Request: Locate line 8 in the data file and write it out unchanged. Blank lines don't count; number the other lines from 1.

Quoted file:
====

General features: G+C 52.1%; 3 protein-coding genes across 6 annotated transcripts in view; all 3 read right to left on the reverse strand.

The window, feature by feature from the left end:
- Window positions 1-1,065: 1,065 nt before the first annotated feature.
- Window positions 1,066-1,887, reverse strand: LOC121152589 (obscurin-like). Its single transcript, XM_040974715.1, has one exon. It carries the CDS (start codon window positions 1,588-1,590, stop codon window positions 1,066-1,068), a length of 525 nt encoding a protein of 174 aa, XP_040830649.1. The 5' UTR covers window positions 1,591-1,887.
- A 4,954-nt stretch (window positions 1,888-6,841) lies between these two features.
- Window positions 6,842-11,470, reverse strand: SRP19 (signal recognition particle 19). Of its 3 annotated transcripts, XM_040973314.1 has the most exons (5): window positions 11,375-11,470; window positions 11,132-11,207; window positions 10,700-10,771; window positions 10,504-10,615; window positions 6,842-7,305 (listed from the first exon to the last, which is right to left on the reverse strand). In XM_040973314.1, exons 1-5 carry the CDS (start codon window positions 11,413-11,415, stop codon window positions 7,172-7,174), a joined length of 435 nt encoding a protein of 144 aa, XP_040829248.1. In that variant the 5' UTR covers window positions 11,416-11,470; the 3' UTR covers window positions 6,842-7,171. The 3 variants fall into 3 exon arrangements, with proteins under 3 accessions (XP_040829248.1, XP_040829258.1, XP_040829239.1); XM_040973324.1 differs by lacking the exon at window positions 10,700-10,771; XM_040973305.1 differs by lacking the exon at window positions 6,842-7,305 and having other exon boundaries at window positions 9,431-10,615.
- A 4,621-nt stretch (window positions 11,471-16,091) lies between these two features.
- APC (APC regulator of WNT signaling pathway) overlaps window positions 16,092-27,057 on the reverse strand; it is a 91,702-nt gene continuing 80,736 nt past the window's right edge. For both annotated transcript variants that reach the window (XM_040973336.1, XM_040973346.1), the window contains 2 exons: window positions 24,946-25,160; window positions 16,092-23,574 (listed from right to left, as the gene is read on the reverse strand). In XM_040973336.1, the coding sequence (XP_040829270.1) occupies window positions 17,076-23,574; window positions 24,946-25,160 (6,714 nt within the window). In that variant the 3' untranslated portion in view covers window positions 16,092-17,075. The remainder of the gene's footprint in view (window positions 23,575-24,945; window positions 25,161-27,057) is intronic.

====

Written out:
- APC (APC regulator of WNT signaling pathway) overlaps window positions 16,092-27,057 on the reverse strand; it is a 91,702-nt gene continuing 80,736 nt past the window's right edge. For both annotated transcript variants that reach the window (XM_040973336.1, XM_040973346.1), the window contains 2 exons: window positions 24,946-25,160; window positions 16,092-23,574 (listed from right to left, as the gene is read on the reverse strand). In XM_040973336.1, the coding sequence (XP_040829270.1) occupies window positions 17,076-23,574; window positions 24,946-25,160 (6,714 nt within the window). In that variant the 3' untranslated portion in view covers window positions 16,092-17,075. The remainder of the gene's footprint in view (window positions 23,575-24,945; window positions 25,161-27,057) is intronic.